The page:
Who's Winning - Your Supply Chain or this Parasite?

Optimized supply chain perfection or a parasitic life cycle?

Supply Chain Bug
Supply Chain Parasite. Getty Images

Sometimes, life can be a metaphor for supply chain.  And sometimes, life shows you something so perfect that even the supply chains of Apple or Amazon must bow down to it. 

Allow me to present the parasitic nematode genus Anisakis. 

Like me, I’m sure you spend the majority of your day staring into space and dreaming up fanciful ways that supply chain seeps into your existence.  That movie about the astronaut stranded on Mars?

  Check.  A 1977 custard-colored Ford Granada?  Check.  Nobel Peace Prizes?  Check. 

Okay, I’ll admit, sometimes I stretch.  There is no reasonable way that a Nobel Peace Prize has anything to do with supply chain.  And I might be the only person who watched The Martian and thought, “Wow, those supply chain scenes were so clearly CGI.” 

But enter the Anisakis. 

It’s not just a perfect supply chain, but it works as a diagnostic to something bigger – just like your supply chain should.

The Anisakis is a marine parasite with a complex, but somehow symmetrical, life cycle. And here’s how the Anisakis’ life is the perfect metaphor for supply chain.   

Anisakis eggs are laid inside a sea mammal’s belly, let’s say a seal.  The seal defecates – no surprise there. And the Anisakis eggs find themselves in the sea.  The eggs then hang out in the submerged seal’s feces until they become larvae. 

Small crustaceans eat the larvae.

 

Then larger fish eat the small crustaceans.  The Anisakis larvae are now inside the larger fish.

And then seals eat the larger fish.  Once inside the seal, the Anisakis hangs out in the seal’s intestine.  It feeds – as parasites are want to do inside intestines.  Then it grows and mates and lays eggs.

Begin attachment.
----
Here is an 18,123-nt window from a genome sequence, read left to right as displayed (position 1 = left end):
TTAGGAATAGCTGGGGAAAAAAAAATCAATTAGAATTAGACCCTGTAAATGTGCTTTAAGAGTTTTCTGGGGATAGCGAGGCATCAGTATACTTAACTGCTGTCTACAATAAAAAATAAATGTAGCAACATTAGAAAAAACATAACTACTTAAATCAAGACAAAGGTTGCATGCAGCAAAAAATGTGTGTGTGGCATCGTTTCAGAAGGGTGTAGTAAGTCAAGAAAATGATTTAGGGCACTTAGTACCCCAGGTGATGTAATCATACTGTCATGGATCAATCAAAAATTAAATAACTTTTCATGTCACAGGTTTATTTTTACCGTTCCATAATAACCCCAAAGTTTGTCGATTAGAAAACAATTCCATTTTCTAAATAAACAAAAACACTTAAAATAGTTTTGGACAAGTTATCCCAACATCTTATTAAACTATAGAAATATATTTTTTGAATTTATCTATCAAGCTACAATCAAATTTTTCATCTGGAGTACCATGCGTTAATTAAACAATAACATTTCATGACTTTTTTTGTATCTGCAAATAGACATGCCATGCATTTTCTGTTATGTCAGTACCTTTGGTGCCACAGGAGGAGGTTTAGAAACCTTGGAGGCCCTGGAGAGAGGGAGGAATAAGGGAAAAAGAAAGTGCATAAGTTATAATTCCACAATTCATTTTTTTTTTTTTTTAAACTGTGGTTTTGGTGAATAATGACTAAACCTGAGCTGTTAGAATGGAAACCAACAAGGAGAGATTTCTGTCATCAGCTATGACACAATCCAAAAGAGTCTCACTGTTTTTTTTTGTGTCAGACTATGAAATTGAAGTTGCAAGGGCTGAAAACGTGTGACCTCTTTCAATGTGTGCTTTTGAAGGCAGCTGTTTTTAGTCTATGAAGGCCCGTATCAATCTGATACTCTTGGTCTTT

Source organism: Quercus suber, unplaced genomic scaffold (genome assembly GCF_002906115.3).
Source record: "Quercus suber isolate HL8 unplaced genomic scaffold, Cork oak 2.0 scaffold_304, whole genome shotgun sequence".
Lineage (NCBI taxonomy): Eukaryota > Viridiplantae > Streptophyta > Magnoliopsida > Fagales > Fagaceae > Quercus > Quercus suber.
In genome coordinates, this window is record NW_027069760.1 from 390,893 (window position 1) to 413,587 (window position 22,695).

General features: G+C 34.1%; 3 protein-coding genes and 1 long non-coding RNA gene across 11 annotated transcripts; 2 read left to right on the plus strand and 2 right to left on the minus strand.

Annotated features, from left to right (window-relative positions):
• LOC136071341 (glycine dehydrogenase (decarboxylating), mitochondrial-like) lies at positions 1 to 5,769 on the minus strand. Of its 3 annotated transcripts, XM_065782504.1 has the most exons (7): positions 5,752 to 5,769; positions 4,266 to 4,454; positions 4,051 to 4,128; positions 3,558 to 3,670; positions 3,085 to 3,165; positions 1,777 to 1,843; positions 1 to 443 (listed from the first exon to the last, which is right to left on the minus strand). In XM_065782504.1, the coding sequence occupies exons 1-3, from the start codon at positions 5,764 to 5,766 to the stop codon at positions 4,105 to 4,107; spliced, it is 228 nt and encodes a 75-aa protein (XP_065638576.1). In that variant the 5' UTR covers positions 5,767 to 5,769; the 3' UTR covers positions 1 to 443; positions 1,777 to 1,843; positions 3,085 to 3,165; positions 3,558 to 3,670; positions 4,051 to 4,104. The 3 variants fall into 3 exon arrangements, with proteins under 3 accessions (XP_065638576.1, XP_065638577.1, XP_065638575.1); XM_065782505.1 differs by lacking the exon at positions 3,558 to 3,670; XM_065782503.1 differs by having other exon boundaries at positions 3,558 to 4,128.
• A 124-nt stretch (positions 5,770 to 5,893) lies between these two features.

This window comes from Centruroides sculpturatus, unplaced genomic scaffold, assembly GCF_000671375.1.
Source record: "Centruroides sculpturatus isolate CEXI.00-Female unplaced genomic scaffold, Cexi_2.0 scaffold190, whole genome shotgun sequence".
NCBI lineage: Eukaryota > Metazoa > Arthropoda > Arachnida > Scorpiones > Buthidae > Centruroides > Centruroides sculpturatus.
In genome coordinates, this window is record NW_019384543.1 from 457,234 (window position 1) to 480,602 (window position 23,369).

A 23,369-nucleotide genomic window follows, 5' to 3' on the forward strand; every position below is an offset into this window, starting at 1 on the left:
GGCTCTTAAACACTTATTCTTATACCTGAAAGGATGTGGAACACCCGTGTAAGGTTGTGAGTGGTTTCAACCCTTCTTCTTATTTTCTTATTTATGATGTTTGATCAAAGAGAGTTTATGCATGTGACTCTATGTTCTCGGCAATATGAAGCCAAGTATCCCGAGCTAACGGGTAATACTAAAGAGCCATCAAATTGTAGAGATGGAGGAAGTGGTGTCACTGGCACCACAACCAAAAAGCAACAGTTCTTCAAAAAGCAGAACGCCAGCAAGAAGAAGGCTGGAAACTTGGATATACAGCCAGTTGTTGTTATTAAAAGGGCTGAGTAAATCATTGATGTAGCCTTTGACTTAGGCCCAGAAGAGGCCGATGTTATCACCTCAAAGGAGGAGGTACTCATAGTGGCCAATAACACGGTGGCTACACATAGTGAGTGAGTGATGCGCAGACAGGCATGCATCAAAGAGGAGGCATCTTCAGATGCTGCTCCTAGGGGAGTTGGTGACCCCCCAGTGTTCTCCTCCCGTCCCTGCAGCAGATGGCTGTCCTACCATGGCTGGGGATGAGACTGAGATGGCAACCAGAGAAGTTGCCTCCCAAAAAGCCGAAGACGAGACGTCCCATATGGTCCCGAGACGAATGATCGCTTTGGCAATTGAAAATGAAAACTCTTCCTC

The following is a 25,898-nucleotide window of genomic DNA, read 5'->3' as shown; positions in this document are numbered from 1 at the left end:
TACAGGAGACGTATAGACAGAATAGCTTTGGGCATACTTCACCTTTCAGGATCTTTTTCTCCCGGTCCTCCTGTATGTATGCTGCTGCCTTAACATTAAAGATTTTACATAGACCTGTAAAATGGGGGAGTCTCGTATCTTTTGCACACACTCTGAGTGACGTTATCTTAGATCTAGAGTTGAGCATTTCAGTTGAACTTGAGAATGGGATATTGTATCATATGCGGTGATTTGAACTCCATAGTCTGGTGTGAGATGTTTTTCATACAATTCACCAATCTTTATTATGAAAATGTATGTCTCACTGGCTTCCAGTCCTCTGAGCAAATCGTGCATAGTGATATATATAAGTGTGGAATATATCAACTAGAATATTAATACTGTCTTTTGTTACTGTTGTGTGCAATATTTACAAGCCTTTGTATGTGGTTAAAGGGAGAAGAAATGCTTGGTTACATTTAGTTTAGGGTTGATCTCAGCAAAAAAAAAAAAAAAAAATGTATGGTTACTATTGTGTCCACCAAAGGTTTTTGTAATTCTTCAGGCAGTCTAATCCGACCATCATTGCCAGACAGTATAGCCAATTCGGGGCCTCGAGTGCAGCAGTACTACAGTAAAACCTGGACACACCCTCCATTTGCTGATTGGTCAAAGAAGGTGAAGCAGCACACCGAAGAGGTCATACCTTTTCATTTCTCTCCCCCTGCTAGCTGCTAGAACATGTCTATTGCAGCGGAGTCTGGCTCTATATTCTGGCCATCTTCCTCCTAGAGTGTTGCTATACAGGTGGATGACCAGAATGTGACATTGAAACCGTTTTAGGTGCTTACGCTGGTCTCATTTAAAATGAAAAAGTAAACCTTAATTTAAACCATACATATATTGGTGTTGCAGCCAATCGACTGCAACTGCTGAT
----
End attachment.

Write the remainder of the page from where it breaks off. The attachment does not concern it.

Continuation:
These new Anisakis eggs end up back under the sea in the seal's feces.  Where the circle of life begins anew. 

Symmetrical.  Perfect.  Supply chain.

Seal #1 is your Tier II supplier.  These are the suppliers who supply your suppliers.  Seal #1 produces the raw material for your supplier to make its product.  In the case of the Anisakis, Seal #1 produces egg-laden feces. 

The ocean is your supplier.  In the ocean, the feces dissolves away and larvae are born.  Just as with your suppliers, the ocean has provided you with what you need to satisfy your customer. 

The small crustacean is your third party logistics provider (3PL).  The 3PL inventories your goods until you need them. 

And when you do, you eat your 3PL.  Not really.  Please don’t try that at home.  In the case of the Anisakis, the larger fish eats the small crustacean.  Just as the goods move out of your 3PL, the Anisakis larvae are now inside the larger fish.

You are the larger fish.  And you want to satisfy your customer.  Seal #2 is your customer.  And it eats you.

You customer is satisfied.  It ordered an Anisakis and it has one in its belly.  Now, I’m not saying that all customers devour their suppliers in the course of everyday business.

  It just feels that way sometimes.

And the fact that a seal is both the Tier II supplier and the customer might only work in a supply chain scenario involving seeds.  Farms both produce seeds and need to buy seeds.  They would be the seals.  But in the seed supply chain scenario, that would mean that Archer Daniels Midland is a supplier.  And we’ve seen that in the Anisakis metaphor, the suppliers are feces.  But I digress.

The fact that these parasites (the Anisakis) live a nearly flawless supply chain life is only part of the artistic beauty that is the Anisakis.  Scientists study these parasites and are actually happy when they see the Anisakis inside a seal or a large fish or a small crustacean.  The scientists use DNA testing to track genetically identifiable Anisakis to gauge fish populations and the health of ecosystems.

 

See, the parasites are a good thing.  Just like your supply chain is a good thing.  And if you want to get your customers what they want, when they want it – and spend as little money as possible getting that done – you’ll emulate the Anisakis’ parasitic perfection.